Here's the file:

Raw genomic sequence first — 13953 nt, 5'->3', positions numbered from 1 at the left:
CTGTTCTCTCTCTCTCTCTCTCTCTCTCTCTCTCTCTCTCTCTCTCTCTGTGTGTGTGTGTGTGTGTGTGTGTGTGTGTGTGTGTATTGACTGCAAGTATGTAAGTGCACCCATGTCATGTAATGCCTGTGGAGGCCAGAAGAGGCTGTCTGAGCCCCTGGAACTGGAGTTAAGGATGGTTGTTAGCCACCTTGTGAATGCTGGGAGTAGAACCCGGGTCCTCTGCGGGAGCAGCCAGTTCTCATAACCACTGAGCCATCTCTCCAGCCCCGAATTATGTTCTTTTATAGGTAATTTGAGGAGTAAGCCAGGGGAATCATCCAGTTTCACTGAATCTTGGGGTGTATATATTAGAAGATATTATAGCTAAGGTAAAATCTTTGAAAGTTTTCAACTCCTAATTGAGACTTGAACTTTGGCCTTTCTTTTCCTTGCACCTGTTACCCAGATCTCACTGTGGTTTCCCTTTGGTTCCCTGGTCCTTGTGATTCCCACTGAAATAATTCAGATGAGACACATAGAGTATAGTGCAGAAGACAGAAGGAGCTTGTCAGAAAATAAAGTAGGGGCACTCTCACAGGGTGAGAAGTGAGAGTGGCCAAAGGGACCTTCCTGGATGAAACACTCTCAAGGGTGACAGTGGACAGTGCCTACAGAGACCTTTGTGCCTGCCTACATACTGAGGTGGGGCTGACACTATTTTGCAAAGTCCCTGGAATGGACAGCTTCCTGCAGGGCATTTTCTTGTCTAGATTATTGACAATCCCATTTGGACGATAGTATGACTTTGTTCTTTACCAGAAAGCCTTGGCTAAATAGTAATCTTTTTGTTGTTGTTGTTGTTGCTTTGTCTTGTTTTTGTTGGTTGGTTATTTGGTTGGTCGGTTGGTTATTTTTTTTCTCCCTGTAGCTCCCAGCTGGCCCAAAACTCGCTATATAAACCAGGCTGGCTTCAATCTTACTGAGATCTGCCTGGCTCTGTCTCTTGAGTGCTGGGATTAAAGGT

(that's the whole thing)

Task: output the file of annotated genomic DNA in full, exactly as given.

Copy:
Raw genomic sequence first — 13953 nt, 5'->3', positions numbered from 1 at the left:
CTGTTCTCTCTCTCTCTCTCTCTCTCTCTCTCTCTCTCTCTCTCTCTCTGTGTGTGTGTGTGTGTGTGTGTGTGTGTGTGTGTGTATTGACTGCAAGTATGTAAGTGCACCCATGTCATGTAATGCCTGTGGAGGCCAGAAGAGGCTGTCTGAGCCCCTGGAACTGGAGTTAAGGATGGTTGTTAGCCACCTTGTGAATGCTGGGAGTAGAACCCGGGTCCTCTGCGGGAGCAGCCAGTTCTCATAACCACTGAGCCATCTCTCCAGCCCCGAATTATGTTCTTTTATAGGTAATTTGAGGAGTAAGCCAGGGGAATCATCCAGTTTCACTGAATCTTGGGGTGTATATATTAGAAGATATTATAGCTAAGGTAAAATCTTTGAAAGTTTTCAACTCCTAATTGAGACTTGAACTTTGGCCTTTCTTTTCCTTGCACCTGTTACCCAGATCTCACTGTGGTTTCCCTTTGGTTCCCTGGTCCTTGTGATTCCCACTGAAATAATTCAGATGAGACACATAGAGTATAGTGCAGAAGACAGAAGGAGCTTGTCAGAAAATAAAGTAGGGGCACTCTCACAGGGTGAGAAGTGAGAGTGGCCAAAGGGACCTTCCTGGATGAAACACTCTCAAGGGTGACAGTGGACAGTGCCTACAGAGACCTTTGTGCCTGCCTACATACTGAGGTGGGGCTGACACTATTTTGCAAAGTCCCTGGAATGGACAGCTTCCTGCAGGGCATTTTCTTGTCTAGATTATTGACAATCCCATTTGGACGATAGTATGACTTTGTTCTTTACCAGAAAGCCTTGGCTAAATAGTAATCTTTTTGTTGTTGTTGTTGTTGCTTTGTCTTGTTTTTGTTGGTTGGTTATTTGGTTGGTCGGTTGGTTATTTTTTTTCTCCCTGTAGCTCCCAGCTGGCCCAAAACTCGCTATATAAACCAGGCTGGCTTCAATCTTACTGAGATCTGCCTGGCTCTGTCTCTTGAGTGCTGGGATTAAAGGT